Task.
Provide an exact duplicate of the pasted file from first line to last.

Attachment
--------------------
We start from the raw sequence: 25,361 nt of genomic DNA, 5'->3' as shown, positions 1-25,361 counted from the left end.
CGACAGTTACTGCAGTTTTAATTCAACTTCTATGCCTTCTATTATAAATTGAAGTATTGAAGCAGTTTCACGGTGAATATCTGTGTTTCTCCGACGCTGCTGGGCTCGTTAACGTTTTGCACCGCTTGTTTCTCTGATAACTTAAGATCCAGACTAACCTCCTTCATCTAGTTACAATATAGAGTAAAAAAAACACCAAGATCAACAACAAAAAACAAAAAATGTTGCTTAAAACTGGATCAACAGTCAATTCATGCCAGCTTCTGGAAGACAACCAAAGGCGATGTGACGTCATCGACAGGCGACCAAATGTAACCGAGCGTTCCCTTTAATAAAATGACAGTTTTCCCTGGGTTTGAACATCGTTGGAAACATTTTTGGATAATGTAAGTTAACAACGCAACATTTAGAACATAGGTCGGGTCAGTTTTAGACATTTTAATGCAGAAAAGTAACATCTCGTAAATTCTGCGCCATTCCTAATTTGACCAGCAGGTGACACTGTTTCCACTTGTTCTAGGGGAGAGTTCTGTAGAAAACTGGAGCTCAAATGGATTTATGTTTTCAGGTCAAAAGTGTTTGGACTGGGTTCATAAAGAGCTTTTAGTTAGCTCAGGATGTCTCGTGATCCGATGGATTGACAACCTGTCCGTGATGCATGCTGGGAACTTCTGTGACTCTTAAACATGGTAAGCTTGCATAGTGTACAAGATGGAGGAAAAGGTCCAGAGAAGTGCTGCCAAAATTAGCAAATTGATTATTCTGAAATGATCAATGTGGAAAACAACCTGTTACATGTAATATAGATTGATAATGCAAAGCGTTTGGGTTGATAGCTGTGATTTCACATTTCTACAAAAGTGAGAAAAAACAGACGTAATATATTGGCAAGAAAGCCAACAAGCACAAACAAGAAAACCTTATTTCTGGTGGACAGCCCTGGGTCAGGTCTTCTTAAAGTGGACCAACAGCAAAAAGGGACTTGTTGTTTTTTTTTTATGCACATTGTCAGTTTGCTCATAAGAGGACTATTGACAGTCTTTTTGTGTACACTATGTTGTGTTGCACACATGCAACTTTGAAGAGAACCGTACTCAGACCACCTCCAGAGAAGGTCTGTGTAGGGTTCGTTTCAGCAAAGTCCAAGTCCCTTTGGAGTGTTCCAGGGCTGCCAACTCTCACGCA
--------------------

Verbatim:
We start from the raw sequence: 25,361 nt of genomic DNA, 5'->3' as shown, positions 1-25,361 counted from the left end.
CGACAGTTACTGCAGTTTTAATTCAACTTCTATGCCTTCTATTATAAATTGAAGTATTGAAGCAGTTTCACGGTGAATATCTGTGTTTCTCCGACGCTGCTGGGCTCGTTAACGTTTTGCACCGCTTGTTTCTCTGATAACTTAAGATCCAGACTAACCTCCTTCATCTAGTTACAATATAGAGTAAAAAAAACACCAAGATCAACAACAAAAAACAAAAAATGTTGCTTAAAACTGGATCAACAGTCAATTCATGCCAGCTTCTGGAAGACAACCAAAGGCGATGTGACGTCATCGACAGGCGACCAAATGTAACCGAGCGTTCCCTTTAATAAAATGACAGTTTTCCCTGGGTTTGAACATCGTTGGAAACATTTTTGGATAATGTAAGTTAACAACGCAACATTTAGAACATAGGTCGGGTCAGTTTTAGACATTTTAATGCAGAAAAGTAACATCTCGTAAATTCTGCGCCATTCCTAATTTGACCAGCAGGTGACACTGTTTCCACTTGTTCTAGGGGAGAGTTCTGTAGAAAACTGGAGCTCAAATGGATTTATGTTTTCAGGTCAAAAGTGTTTGGACTGGGTTCATAAAGAGCTTTTAGTTAGCTCAGGATGTCTCGTGATCCGATGGATTGACAACCTGTCCGTGATGCATGCTGGGAACTTCTGTGACTCTTAAACATGGTAAGCTTGCATAGTGTACAAGATGGAGGAAAAGGTCCAGAGAAGTGCTGCCAAAATTAGCAAATTGATTATTCTGAAATGATCAATGTGGAAAACAACCTGTTACATGTAATATAGATTGATAATGCAAAGCGTTTGGGTTGATAGCTGTGATTTCACATTTCTACAAAAGTGAGAAAAAACAGACGTAATATATTGGCAAGAAAGCCAACAAGCACAAACAAGAAAACCTTATTTCTGGTGGACAGCCCTGGGTCAGGTCTTCTTAAAGTGGACCAACAGCAAAAAGGGACTTGTTGTTTTTTTTTTATGCACATTGTCAGTTTGCTCATAAGAGGACTATTGACAGTCTTTTTGTGTACACTATGTTGTGTTGCACACATGCAACTTTGAAGAGAACCGTACTCAGACCACCTCCAGAGAAGGTCTGTGTAGGGTTCGTTTCAGCAAAGTCCAAGTCCCTTTGGAGTGTTCCAGGGCTGCCAACTCTCACGCA